An extract from “Who ordered the battered cod? – A guide to the business of exporting” by Douglas Jackson. In his book, Doug shares his experience as an export sales manager in many countries of the world and sets out serious lessons worth learning.
One of my early export trips was to Dar es Salaam in Tanzania. We had an established distributor there, a Mr Patel who had originated from Uganda and fled to Tanzania during the Idi Amin years.
Mr Patel was now a respected businessman, representing many UK companies including JCB. My company’s product catalogue included a new range of automotive accessories such as foot pumps, tyre pressure gauges and tread depth gauges. It was with this last product that Mr Patel taught me a lesson about understanding and targeting your market.
We were sat in his dark and dingy shop in downtown Dar, surrounded by shelves and shelves full of different products from all over the world. We discussed how we could support him in his local market, and I began talking about the new automotive accessories that we had successfully launched in the UK through Halfords.
The streets of Dar es Salaam were much as I had experienced in India. Total chaos, a cacophony of horns and shouting and hundreds of cars, bicycles and mopeds all vying for the same space. Most of the cars were ‘pre-owned’ Nissans from Japan, all of which had seen better days.
As I spoke about the foot pumps and gauges I could see Mr Patel’s interest rising. He suddenly jumped up and said, “Come Mr Doug, I have an idea”. I grabbed my bag and followed him out to his own battered old Nissan Cherry and we careered through the streets and out of the city, scattering pedestrians and other road users along the way.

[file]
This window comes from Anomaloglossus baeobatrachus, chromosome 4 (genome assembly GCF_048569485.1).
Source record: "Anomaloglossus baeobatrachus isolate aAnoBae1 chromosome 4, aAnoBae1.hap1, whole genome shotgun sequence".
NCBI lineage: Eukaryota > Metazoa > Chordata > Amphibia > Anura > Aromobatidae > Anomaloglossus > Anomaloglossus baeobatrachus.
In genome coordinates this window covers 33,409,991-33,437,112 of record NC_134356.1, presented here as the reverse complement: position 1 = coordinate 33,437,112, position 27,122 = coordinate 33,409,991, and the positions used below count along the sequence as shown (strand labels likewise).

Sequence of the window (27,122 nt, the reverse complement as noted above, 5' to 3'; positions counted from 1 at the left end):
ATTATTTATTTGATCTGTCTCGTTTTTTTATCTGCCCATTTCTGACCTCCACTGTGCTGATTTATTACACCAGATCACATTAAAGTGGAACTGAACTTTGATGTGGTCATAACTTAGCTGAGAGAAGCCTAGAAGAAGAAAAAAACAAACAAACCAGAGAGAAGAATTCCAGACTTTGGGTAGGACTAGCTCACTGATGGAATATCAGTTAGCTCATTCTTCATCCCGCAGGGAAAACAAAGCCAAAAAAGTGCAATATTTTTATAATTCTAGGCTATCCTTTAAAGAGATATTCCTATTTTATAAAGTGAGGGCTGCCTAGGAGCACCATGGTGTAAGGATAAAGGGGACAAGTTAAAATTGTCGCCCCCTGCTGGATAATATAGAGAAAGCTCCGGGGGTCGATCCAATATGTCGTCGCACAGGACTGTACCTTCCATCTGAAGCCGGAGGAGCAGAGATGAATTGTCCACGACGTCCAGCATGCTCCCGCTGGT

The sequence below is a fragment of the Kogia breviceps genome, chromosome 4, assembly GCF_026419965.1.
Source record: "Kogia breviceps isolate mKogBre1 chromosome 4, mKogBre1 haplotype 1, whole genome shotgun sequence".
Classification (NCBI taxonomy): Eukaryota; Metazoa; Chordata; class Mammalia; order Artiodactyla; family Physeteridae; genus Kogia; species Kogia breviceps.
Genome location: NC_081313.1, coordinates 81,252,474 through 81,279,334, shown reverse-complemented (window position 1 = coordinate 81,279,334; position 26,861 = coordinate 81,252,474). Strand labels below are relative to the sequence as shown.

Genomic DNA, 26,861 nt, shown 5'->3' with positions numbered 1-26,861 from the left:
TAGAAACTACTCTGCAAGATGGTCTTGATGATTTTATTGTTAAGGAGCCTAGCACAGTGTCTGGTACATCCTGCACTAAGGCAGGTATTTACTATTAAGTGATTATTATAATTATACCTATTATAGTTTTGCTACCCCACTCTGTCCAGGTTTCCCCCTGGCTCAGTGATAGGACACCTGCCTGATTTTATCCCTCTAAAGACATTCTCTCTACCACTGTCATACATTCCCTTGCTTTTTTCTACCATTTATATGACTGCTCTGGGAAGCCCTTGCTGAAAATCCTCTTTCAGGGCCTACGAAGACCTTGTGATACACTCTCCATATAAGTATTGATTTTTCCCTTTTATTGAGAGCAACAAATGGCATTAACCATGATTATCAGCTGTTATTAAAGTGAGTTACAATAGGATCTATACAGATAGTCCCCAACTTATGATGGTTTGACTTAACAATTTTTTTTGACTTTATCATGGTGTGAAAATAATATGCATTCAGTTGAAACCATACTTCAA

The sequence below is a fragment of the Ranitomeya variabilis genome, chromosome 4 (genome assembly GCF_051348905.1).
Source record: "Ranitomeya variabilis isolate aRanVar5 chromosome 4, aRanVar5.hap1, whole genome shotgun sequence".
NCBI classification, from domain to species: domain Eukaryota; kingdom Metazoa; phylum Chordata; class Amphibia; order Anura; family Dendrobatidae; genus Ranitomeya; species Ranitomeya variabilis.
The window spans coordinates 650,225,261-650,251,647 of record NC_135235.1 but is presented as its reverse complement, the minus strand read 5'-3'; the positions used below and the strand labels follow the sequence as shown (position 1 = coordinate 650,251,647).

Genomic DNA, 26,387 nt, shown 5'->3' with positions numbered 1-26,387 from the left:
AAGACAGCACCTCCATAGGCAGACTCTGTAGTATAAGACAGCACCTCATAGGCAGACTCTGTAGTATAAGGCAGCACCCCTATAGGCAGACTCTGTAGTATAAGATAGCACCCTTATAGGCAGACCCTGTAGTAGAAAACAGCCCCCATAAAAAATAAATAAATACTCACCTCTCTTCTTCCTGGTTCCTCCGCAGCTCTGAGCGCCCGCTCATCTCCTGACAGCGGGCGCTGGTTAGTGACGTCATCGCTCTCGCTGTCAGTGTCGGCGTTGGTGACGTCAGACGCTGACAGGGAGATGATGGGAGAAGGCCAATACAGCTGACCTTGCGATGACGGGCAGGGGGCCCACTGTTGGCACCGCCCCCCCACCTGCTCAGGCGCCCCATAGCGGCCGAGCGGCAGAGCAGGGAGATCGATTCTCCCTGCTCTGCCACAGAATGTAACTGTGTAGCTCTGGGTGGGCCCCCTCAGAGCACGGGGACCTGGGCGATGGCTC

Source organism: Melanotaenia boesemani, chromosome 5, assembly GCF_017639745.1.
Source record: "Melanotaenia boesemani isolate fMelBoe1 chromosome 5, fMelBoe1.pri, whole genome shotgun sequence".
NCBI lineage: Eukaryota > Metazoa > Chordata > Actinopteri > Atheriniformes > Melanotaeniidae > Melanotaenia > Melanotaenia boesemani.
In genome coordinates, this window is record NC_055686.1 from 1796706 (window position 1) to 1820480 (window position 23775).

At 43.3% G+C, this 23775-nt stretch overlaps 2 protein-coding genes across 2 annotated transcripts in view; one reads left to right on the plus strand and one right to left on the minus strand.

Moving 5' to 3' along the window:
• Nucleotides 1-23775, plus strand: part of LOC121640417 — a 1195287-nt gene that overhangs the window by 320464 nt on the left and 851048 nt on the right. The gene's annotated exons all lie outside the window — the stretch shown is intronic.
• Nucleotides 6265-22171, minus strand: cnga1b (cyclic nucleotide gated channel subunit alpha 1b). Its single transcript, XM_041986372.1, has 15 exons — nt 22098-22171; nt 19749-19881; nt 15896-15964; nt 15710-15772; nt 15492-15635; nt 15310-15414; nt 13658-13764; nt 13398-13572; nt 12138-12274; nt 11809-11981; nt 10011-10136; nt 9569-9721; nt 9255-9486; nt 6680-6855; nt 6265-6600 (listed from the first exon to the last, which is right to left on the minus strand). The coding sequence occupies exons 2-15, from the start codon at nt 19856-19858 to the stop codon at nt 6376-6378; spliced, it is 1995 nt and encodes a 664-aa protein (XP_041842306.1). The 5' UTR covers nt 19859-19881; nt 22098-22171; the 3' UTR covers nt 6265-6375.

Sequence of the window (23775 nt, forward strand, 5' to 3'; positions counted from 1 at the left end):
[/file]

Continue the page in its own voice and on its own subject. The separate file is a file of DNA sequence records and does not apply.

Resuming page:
His Nissan’s climate control consisted of opening all the windows and the sun roof, which simply caused the 40 degree air to hit you at speed instead of wafting gently around you, creating a fan oven effect. When we arrived I was nicely baked like a jacket potato.
Our destination turned out to be the Dar es Salaam Transport Police Department and Mr Patel told me that the boss man was his friend. We announced our arrival to the policeman behind the counter who appeared to be asleep, but waved a lazy hand towards a wooden bench opposite. We sat there for a while, surrounded by a few ne’er do wells who were obviously in some trouble for traffic offences, although I don’t know what you would define as a traffic offence amongst the total anarchy on the roads in that country.
Eventually, still sweltering in airless high temperatures, we were ushered in to see the Commissioner of Traffic Police. Again, we were waved silently into a couple of chairs in front of the great man who did not look up from his papers. There was an electric fan on the ceiling moving the hot air around, and a few flies sat on it cooling off. A photograph of The Queen was hung on the wall behind him which I took as a good sign.
After what seemed like five minutes he eventually raised his eyes to look at us both. He asked Mr Patel what he could do for him today and who I was. He was a huge man, his ebony face shiny with sweat, understandable as he was dressed in full regalia, with masses of braiding on his shoulder pads and an impressive hat.
I felt that I had walked onto the set of an Eddie Murphy movie.